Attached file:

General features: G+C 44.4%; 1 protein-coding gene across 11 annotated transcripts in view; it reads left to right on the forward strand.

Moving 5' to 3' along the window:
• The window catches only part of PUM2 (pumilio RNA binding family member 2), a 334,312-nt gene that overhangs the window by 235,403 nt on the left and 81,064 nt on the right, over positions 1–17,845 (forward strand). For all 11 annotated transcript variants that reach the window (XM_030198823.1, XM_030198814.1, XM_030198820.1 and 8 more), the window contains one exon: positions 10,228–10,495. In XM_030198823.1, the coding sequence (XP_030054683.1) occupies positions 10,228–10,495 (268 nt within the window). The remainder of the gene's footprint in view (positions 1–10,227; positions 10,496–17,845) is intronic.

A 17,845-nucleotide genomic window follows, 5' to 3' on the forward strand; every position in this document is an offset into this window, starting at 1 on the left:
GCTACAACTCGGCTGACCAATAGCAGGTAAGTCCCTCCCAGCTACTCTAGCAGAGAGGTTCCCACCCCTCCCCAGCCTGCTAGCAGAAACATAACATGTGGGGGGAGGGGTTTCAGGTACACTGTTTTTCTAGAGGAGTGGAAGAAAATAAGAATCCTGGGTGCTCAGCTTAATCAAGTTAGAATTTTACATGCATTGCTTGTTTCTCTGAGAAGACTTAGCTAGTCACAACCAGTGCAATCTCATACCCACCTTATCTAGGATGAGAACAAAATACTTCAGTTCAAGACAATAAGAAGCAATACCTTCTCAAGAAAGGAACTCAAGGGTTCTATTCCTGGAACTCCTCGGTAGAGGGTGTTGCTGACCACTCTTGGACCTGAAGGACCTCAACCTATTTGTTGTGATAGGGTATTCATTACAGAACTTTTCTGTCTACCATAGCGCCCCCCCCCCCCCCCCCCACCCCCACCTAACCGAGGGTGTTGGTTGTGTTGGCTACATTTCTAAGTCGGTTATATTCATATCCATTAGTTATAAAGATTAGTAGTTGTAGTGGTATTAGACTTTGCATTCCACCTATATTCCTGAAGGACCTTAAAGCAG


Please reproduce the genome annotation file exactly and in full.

General features: G+C 44.4%; 1 protein-coding gene across 11 annotated transcripts in view; it reads left to right on the forward strand.

Moving 5' to 3' along the window:
• The window catches only part of PUM2 (pumilio RNA binding family member 2), a 334,312-nt gene that overhangs the window by 235,403 nt on the left and 81,064 nt on the right, over positions 1–17,845 (forward strand). For all 11 annotated transcript variants that reach the window (XM_030198823.1, XM_030198814.1, XM_030198820.1 and 8 more), the window contains one exon: positions 10,228–10,495. In XM_030198823.1, the coding sequence (XP_030054683.1) occupies positions 10,228–10,495 (268 nt within the window). The remainder of the gene's footprint in view (positions 1–10,227; positions 10,496–17,845) is intronic.

A 17,845-nucleotide genomic window follows, 5' to 3' on the forward strand; every position in this document is an offset into this window, starting at 1 on the left:
GCTACAACTCGGCTGACCAATAGCAGGTAAGTCCCTCCCAGCTACTCTAGCAGAGAGGTTCCCACCCCTCCCCAGCCTGCTAGCAGAAACATAACATGTGGGGGGAGGGGTTTCAGGTACACTGTTTTTCTAGAGGAGTGGAAGAAAATAAGAATCCTGGGTGCTCAGCTTAATCAAGTTAGAATTTTACATGCATTGCTTGTTTCTCTGAGAAGACTTAGCTAGTCACAACCAGTGCAATCTCATACCCACCTTATCTAGGATGAGAACAAAATACTTCAGTTCAAGACAATAAGAAGCAATACCTTCTCAAGAAAGGAACTCAAGGGTTCTATTCCTGGAACTCCTCGGTAGAGGGTGTTGCTGACCACTCTTGGACCTGAAGGACCTCAACCTATTTGTTGTGATAGGGTATTCATTACAGAACTTTTCTGTCTACCATAGCGCCCCCCCCCCCCCCCCCCACCCCCACCTAACCGAGGGTGTTGGTTGTGTTGGCTACATTTCTAAGTCGGTTATATTCATATCCATTAGTTATAAAGATTAGTAGTTGTAGTGGTATTAGACTTTGCATTCCACCTATATTCCTGAAGGACCTTAAAGCAG